E-commerce Link: Linking in to Sales
I've been using LinkedIn to net leads and sales with great success lately. Contrary to what "the experts" say, the trick is how you think about what you already know works. In fact, getting prospects off of social media is key. Yes, I'm serious.
I know, the gurus claim setting up an engaging LinkedIn group or attractive profile is the key to success for your business. But finding crafty ways to mention your blogs, webinars or new product releases within LinkedIn groups will not work well to create appointments, leads or sales. Not like the technique I've been tapping into can.
Step 1: Find and Showcase Honestly New Knowledge
I recently decided to go after a niche market: Small to mid-sized home improvement businesses who need help using LinkedIn for sales at their dealership or local business. My goal was to create sales leads for my book and training products—relationships that I could nurture into sales. My strategy was to get people already engaged in discussions relevant to the pain I can cure to actually leave LinkedIn and visit my site.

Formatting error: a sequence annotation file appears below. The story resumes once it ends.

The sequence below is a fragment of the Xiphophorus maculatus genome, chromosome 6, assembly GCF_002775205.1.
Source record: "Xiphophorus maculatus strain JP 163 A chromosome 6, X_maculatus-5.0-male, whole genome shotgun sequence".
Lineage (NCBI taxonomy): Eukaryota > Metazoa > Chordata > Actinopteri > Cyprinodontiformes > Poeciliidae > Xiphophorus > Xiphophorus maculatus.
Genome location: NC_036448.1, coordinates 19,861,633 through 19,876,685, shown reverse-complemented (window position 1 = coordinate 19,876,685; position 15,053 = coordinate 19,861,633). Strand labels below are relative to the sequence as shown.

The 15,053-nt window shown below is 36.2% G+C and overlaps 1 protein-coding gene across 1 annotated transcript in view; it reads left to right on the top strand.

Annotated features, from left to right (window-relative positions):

First, I created audio and print/blog content that I knew would scratch the itch of my target market. I properly baited my hook. I interviewed a kitchen cabinet industry expert who had something truly different to say about how successful kitchen cabinet dealers are using social media and using LinkedIn for sales leads.
What my expert had to say was contrarian, valuable, provocative and actionable. This part was key. This was the barb in the hook.
Step 2: Watch for Qualified Discussions
Next, I published a handful of stories and audio interviews on my site featuring my guest, Jim Gurulé, discussing how successful home improvement businesses are using social media to create leads and sales. He didn't talk about how they should be using Twitter, Facebook, blogs and such. Instead, he spoke on how his company is doing things and gave readers/listeners the chance to learn how they can do the same. He told them how to take action.